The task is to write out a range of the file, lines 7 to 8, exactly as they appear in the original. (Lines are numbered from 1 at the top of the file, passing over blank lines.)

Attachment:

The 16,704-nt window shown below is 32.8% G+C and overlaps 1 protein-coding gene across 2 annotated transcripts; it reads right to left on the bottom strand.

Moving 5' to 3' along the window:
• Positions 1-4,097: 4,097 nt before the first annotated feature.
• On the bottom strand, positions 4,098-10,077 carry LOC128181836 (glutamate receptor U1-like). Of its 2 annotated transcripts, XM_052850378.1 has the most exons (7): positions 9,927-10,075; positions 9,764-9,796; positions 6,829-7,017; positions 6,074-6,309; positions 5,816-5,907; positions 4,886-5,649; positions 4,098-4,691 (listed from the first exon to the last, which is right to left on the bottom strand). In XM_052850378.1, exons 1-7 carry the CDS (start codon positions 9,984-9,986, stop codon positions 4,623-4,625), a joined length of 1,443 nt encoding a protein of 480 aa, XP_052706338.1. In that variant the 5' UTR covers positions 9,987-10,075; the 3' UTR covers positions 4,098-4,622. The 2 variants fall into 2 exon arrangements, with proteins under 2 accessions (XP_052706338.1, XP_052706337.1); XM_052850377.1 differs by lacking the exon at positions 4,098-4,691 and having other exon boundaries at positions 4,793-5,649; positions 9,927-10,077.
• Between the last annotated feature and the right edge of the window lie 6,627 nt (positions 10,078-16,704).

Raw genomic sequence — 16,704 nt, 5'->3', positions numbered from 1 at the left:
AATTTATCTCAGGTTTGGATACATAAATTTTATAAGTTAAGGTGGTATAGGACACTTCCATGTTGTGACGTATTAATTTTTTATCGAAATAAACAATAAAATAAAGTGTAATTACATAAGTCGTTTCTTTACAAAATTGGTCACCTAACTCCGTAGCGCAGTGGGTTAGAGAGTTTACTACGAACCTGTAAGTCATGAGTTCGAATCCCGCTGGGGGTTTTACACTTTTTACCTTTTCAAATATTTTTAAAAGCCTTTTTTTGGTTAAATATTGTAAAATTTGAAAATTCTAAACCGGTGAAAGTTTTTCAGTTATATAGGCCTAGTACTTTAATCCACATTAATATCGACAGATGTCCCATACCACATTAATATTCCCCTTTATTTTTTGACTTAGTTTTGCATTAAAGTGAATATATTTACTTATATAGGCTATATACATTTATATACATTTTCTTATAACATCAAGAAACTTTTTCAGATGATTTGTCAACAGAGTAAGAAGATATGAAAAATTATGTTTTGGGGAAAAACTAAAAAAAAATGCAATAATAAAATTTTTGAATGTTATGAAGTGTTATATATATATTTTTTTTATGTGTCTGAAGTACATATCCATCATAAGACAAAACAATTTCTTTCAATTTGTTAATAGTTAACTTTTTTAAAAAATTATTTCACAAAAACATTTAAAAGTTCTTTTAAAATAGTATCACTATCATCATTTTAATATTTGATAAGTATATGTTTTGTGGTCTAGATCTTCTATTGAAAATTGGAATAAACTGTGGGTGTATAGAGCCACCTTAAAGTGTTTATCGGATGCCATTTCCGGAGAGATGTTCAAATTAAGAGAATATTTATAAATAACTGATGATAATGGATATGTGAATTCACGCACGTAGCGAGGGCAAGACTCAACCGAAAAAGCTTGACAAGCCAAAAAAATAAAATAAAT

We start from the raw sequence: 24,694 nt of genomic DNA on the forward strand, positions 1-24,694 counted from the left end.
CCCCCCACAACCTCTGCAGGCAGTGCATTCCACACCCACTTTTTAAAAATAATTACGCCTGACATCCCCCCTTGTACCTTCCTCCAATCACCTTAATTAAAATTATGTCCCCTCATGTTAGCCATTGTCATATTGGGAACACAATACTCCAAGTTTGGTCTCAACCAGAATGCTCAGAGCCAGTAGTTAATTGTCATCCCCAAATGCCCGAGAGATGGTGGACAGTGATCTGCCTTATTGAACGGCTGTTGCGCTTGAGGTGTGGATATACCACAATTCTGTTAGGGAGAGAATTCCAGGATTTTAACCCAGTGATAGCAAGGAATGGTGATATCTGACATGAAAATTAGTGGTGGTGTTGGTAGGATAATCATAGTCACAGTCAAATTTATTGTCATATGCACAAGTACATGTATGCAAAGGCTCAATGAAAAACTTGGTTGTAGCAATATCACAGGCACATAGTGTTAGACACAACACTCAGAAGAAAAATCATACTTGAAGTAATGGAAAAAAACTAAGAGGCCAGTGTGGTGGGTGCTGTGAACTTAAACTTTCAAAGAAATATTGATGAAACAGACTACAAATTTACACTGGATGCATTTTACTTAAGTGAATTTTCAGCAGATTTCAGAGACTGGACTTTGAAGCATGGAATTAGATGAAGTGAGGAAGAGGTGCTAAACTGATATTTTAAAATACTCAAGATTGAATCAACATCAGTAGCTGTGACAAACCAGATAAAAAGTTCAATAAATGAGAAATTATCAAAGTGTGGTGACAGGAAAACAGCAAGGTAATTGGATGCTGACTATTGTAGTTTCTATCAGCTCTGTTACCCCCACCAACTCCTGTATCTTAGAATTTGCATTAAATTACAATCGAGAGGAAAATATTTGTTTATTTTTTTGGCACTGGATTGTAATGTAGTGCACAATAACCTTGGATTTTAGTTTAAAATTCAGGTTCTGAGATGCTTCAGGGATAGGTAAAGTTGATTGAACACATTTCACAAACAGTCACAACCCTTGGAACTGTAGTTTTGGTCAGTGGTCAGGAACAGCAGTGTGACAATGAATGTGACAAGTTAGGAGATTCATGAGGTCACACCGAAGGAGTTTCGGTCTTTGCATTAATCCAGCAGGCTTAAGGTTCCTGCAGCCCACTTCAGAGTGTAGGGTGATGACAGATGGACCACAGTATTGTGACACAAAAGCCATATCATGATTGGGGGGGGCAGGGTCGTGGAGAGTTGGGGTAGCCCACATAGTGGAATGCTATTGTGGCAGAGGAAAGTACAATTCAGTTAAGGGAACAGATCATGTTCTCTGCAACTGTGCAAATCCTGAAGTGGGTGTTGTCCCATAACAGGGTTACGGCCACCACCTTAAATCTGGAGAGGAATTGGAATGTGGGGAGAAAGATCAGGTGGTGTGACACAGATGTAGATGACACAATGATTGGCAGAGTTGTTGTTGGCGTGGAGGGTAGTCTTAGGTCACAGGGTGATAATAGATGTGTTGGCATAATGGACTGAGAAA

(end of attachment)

AATTTATCTCAGGTTTGGATACATAAATTTTATAAGTTAAGGTGGTATAGGACACTTCCATGTTGTGACGTATTAATTTTTTATCGAAATAAACAATAAAATAAAGTGTAATTACATAAGTCGTTTCTTTACAAAATTGGTCACCTAACTCCGTAGCGCAGTGGGTTAGAGAGTTTACTACGAACCTGTAAGTCATGAGTTCGAATCCCGCTGGGGGTTTTACACTTTTTACCTTTTCAAATATTTTTAAAAGCCTTTTTTTGGTTAAATATTGTAAAATTTGAAAATTCTAAACCGGTGAAAGTTTTTCAGTTATATAGGCCTAGTACTTTAATCCACATTAATATCGACAGATGTCCCATACCACATTAATATTCCCCTTTATTTTTTGACTTAGTTTTGCATTAAAGTGAATATATTTACTTATATAGGCTATATACATTTATATACATTTTCTTATAACATCAAGAAACTTTTTCAGATGATTTGTCAACAGAGTAAGAAGATATGAAAAATTATGTTTTGGGGAAAAACTAAAAAAAAATGCAATAATAAAATTTTTGAATGTTATGAAGTGTTATATATATATTTTTTTTATGTGTCTGAAGTACATATCCATCATAAGACAAAACAATTTCTTTCAATTTGTTAATAGTTAACTTTTTTAAAAAATTATTTCACAAAAACATTTAAAAGTTCTTTTAAAATAGTATCACTATCATCATTTTAATATTTGATAAGTATATGTTTTGTGGTCTAGATCTTCTATTGAAAATTGGAATAAACTGTGGGTGTATAGAGCCACCTTAAAGTGTTTATCGGATGCCATTTCCGGAGAGATGTTCAAATTAAGAGAATATTTATAAATAACTGATGATAATGGATATGTGAATTCACGCACGTAGCGAGGGCAAGACTCAACCGAAAAAGCTTGACAAGCCAAAAAAATAAAATAAAT

We start from the raw sequence: 24,694 nt of genomic DNA on the forward strand, positions 1-24,694 counted from the left end.